Sampling is one marketing tool that has been meaningfully integrated into the physician–patient relationship. Behavior in thousands of interactions shows that physicians make brand recommendations prior to offering samples, suggesting that samples support—rather than drive—treatment selection.
Physicians go to the sample closet with a specific treatment in mind. If desired brand samples are not available, it is common for physicians to write a prescription for the desired treatment rather than offer samples of a brand that is in stock. The act of providing samples to patients is a symbolic gesture through which many physicians indicate their concern for the well-being of their patients and empathize with cost burdens patients must shoulder. In this respect, samples can be seen as the counter-weight to impersonal clinical objectivity: If objectivity allows the physician to project his/her authority by impartially educating patients on treatment options, the giving of samples allows the physician to demonstrate his/her humanity. In this way, samples are seen as relevant to not only the physician–patient relationship, but the physician-sales representative–relationship as well. As shown in this example, the physician helps reduce the cost burden of treatment by offering the patient samples.
The physician further points out that sales representatives have his own best interests at heart when they provided his office with extra samples to accommodate a company downsizing and limited access to samples in the future.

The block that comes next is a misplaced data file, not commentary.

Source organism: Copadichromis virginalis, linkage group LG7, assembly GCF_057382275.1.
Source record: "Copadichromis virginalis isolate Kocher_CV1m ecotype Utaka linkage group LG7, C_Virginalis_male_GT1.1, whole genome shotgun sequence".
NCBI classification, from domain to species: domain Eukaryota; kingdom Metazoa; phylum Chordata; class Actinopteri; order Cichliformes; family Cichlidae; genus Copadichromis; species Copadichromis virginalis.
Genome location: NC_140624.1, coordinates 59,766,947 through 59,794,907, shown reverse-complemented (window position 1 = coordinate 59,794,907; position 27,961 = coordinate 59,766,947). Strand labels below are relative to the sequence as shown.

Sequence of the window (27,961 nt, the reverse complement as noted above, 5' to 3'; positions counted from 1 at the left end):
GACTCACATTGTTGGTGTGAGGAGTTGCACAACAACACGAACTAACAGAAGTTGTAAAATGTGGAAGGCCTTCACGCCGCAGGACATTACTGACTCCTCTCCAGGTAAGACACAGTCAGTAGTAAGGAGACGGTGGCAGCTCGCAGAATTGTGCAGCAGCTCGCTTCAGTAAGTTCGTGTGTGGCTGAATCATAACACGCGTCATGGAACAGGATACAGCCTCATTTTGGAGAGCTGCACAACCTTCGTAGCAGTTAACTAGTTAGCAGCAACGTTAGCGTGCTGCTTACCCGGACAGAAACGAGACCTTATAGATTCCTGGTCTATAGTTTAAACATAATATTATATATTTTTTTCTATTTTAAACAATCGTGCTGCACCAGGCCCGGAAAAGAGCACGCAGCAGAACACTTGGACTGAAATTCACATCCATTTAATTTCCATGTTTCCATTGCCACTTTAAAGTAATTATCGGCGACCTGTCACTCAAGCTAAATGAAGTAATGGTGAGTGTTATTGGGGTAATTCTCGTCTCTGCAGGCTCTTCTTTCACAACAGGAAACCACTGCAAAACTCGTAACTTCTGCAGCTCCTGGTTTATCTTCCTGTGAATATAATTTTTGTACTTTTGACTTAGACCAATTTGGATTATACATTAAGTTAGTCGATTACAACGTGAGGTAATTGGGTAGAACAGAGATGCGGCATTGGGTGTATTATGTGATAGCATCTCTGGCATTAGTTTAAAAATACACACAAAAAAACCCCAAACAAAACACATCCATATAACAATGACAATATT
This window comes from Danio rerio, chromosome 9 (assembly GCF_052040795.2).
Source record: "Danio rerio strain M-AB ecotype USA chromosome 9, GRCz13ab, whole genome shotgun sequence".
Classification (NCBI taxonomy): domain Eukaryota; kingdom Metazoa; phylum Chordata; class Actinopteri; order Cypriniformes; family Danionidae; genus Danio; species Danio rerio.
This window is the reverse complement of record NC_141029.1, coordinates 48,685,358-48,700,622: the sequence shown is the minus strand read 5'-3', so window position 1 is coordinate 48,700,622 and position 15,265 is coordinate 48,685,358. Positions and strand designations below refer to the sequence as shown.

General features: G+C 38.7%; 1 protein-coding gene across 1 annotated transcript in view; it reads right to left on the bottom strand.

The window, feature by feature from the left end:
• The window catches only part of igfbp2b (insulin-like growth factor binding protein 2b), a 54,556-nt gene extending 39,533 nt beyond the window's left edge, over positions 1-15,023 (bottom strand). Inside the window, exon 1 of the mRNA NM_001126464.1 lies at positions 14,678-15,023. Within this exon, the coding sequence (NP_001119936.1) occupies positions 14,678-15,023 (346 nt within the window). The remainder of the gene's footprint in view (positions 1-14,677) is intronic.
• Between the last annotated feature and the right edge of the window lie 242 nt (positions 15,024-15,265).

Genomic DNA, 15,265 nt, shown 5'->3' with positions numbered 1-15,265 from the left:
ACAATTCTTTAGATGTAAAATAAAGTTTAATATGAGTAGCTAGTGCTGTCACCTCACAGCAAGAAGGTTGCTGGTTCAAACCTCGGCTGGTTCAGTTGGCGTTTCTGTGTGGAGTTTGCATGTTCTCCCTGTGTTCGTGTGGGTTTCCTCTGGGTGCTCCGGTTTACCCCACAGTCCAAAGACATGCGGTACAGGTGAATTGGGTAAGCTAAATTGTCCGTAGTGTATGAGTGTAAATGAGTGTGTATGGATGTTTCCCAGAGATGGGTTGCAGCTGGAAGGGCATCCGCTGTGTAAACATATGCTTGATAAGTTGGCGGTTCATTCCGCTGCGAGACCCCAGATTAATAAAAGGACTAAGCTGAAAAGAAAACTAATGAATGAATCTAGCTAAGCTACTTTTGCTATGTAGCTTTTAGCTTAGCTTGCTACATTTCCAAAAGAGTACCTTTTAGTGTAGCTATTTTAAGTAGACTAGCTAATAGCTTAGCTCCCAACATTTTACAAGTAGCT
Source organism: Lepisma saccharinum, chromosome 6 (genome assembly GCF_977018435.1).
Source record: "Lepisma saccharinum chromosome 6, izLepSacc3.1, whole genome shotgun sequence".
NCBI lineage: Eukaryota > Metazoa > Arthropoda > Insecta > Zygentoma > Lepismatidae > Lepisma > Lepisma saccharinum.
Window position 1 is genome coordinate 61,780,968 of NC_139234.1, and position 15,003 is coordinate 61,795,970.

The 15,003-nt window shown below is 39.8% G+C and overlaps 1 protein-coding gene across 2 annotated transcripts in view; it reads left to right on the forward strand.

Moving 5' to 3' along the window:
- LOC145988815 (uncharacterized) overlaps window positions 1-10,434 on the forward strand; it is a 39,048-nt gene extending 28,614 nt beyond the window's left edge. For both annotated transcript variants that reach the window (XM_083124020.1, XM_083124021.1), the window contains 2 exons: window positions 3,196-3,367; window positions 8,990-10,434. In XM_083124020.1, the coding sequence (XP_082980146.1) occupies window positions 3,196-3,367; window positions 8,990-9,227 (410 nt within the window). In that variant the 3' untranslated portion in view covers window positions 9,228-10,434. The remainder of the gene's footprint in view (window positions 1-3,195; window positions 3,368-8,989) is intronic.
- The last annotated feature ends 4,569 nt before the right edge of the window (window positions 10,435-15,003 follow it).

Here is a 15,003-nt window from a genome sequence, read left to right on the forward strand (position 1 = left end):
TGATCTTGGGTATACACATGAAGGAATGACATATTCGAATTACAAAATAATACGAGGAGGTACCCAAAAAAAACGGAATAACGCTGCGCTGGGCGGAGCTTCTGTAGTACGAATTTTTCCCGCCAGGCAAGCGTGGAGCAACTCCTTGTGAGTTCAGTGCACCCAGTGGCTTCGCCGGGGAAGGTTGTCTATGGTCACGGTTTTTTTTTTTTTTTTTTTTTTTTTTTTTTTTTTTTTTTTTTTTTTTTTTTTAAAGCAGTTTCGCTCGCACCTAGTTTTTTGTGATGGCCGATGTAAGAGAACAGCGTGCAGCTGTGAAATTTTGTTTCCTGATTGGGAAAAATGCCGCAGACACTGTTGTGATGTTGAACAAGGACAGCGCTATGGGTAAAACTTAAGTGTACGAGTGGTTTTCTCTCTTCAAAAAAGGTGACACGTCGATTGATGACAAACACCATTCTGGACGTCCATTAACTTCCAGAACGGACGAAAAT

As evidenced by the DTC and sampling examples, the most successful in-office promotional tactics are ones that can be integrated into the natural physician–patient dialogue, facilitating rather than disrupting a mutually productive physician–patient relationship. Successful brand marketing is best achieved when tactics help physicians maintain their desired status as authorities while also establishing and building patient trust, which ultimately drives patient compliance and adherence.
Listening to target customers, physicians, and patients in their natural environments provides pharmas the opportunity to quickly reveal how key industry issues are playing out at the clinical point of practice. Moving forward, brand teams will succeed by understanding and catering to the respective values and needs of specific physician and patient segments, equipping each with the tools necessary to facilitate productive transactional (providing/receiving care) and interpersonal (developing/maintaining relationships) talk. This is the promise of brands in the emerging pharma landscape: to be reliable, relevant participants in the healthcare exchange. To realize this promise, brand teams must understand what really goes on when a physician meets a patient behind the closed door of the clinical exam room.
Jeff Kozloff is co-founder, president and CEO of Verilogue. He can be reached at email@example.com
David Frank is director of Verilogue. He can be reached at firstname.lastname@example.org